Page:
The Fix: Mike Huckabee is Sarah Palin's biggest problem

By Aaron Blake and Felicia Sonmez
Tuesday, November 23, 2010; 9:33 AM

1. Former Arkansas Gov. Mike Huckabee said Monday that Sarah Palin might well "run away" with the Republican nomination for president.

It's funny Huckabee should say such a thing, because he's got a lot of say over whether she does just that. And it has to do with whether he even runs in the first place.

As potential 2012 candidates weigh their prospects and determine their plans for the next presidential race, one thing is clear: that Huckabee and Palin inhabit largely the same space -- i.e. they each would perform well without the other, but they might undercut each other if they are in the same race.

There is currently a four-candidate top-tier consisting of Palin, Huckabee, former Massachusetts Gov. Mitt Romney and former House Speaker Newt Gingrich. And indeed, a new Quinnipiac University poll on Monday showed the four of them all huddled between 15 and 19 percent of the vote.

But while Huckabee and Gingrich have pretty broad support, the base of support for Huckabee and Palin is readily apparent, and for both of them, it starts with born-again evangelicals. The two of them combine for 46 percent of that vote, compared to just 26 percent for Gingrich and Romney. Palin and Huckabee are also the top two vote-getters among women and people without college degrees.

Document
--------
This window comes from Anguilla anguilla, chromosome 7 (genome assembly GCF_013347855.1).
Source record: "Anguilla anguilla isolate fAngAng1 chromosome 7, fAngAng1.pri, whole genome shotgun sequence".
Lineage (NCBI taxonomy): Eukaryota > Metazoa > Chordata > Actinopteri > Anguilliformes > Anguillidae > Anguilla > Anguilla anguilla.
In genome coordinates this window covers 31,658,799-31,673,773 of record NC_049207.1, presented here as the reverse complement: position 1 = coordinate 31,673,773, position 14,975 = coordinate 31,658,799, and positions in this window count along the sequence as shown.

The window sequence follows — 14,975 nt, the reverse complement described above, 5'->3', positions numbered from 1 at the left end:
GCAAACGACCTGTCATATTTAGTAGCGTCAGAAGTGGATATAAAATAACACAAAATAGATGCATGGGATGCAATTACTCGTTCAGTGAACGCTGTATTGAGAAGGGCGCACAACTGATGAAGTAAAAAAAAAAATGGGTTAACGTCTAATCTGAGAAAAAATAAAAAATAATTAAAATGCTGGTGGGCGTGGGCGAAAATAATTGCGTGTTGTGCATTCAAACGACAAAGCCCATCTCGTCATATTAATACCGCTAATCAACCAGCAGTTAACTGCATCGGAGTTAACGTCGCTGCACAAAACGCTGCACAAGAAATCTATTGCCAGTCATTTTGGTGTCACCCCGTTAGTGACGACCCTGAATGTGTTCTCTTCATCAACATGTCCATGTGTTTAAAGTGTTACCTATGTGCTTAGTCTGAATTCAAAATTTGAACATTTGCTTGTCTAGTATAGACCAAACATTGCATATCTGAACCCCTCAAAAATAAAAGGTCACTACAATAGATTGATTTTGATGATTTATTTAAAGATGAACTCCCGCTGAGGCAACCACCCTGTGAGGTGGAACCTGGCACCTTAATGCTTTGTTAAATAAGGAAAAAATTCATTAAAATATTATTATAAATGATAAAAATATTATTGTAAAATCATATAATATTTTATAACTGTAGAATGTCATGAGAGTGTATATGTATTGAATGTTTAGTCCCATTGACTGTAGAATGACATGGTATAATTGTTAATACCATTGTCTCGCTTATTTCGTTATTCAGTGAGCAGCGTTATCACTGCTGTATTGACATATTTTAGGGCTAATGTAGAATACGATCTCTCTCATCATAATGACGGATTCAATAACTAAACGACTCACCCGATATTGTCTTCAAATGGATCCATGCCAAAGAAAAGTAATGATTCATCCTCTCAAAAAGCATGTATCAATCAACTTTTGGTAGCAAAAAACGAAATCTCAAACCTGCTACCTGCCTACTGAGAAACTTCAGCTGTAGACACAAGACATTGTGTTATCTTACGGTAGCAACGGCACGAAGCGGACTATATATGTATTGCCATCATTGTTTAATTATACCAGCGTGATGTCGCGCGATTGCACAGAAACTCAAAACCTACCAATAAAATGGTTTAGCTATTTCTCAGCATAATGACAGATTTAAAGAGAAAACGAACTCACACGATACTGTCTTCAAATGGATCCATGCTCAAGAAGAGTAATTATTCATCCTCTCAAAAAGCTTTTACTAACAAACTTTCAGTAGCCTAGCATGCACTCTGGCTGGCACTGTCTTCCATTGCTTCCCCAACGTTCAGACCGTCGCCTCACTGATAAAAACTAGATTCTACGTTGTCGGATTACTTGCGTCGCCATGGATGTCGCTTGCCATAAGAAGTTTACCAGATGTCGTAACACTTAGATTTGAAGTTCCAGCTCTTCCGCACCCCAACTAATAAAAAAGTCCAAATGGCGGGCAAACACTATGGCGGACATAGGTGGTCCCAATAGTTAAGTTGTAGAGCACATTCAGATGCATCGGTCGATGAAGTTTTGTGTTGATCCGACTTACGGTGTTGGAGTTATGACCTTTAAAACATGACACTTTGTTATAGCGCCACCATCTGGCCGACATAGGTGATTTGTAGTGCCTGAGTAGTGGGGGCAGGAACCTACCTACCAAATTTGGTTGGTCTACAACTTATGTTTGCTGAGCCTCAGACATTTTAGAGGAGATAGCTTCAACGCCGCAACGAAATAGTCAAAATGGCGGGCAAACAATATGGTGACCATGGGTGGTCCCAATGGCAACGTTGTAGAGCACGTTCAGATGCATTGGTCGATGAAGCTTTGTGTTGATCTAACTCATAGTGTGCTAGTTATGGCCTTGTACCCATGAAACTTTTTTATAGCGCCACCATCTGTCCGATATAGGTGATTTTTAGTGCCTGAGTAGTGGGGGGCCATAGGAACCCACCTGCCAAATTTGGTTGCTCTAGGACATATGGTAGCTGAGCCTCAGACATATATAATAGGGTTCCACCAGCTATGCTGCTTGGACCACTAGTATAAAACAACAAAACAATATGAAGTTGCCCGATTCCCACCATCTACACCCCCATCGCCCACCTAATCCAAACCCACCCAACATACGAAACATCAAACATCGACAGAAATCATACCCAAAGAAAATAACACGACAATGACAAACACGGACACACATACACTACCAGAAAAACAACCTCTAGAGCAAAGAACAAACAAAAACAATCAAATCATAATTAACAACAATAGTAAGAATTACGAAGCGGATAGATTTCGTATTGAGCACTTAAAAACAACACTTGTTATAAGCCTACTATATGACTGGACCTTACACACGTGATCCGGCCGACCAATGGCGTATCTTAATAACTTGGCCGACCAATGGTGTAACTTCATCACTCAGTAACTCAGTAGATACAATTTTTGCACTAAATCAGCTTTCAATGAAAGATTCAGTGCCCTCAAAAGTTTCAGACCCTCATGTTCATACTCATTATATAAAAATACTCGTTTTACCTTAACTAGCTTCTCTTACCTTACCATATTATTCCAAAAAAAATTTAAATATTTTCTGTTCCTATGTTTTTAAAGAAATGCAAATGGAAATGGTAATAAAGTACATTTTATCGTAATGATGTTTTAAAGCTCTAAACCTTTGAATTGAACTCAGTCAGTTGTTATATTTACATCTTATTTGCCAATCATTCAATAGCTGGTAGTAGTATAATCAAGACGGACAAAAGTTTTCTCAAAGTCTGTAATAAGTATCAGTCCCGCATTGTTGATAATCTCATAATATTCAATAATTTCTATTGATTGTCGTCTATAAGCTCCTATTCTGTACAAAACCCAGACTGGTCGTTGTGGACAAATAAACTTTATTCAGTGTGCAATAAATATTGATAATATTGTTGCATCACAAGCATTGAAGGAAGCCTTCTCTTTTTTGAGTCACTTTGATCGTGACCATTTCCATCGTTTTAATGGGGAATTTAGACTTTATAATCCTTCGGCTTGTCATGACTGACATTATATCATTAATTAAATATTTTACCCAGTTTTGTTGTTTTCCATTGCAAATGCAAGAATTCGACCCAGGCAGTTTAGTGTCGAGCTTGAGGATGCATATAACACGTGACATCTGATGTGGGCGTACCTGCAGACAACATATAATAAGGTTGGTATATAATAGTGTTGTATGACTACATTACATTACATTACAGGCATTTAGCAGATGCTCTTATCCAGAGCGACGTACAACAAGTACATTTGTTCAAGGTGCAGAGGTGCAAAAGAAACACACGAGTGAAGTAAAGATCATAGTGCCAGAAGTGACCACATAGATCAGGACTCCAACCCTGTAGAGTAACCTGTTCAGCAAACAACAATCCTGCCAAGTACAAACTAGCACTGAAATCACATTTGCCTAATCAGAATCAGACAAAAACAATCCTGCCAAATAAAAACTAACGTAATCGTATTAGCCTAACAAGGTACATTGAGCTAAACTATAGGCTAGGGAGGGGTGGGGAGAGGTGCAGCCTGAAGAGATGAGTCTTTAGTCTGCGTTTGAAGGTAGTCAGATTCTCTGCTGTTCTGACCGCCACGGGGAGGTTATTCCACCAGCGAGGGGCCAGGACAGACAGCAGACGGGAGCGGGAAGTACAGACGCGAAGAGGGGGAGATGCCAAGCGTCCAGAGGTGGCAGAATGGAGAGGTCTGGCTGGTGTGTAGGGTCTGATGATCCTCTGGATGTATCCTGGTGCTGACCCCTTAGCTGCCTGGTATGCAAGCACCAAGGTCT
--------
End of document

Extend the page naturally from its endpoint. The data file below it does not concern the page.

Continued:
So why is that important? Because if any of the four frontrunners seems least likely to run for president, it would be Huckabee. And, if he doesn't take the plunge, where is his 26 percent share of evangelicals going to go? Where is his 18 percent share of women going? Who gets his 17 percent share of those without college degrees?

The obvious answer to all three of those questions is Palin. Gingrich has been married three times and has some baggage to show for it. Romney's ability to connect with rural, Christian voters, meanwhile, remains suspect because of his Mormonism.

It's hard to see Palin having a path to victory that doesn't include Iowa or South Carolina, and both of those early states happened to be Huckabee's strongest in 2008 (he won Iowa and came in second in the Palmetto State).

At a speech Monday in the Hawkeye State, Huckabee went on to joke that, if he does run, "I prefer she not and that she endorse me."

He's only half kidding. They each stand to lose plenty by seeing the other one in the race.

2. Rep. Solomon Ortiz (D-Texas) has conceded his reelection race to Republican Rep.-elect Blake Farenthold, handing Republicans a net gain of 62 seats this cycle.

The results of a recount were expected to be completed Monday night, and Ortiz doesn't appear to have made up enough ground to overcome his 799-vote deficit.

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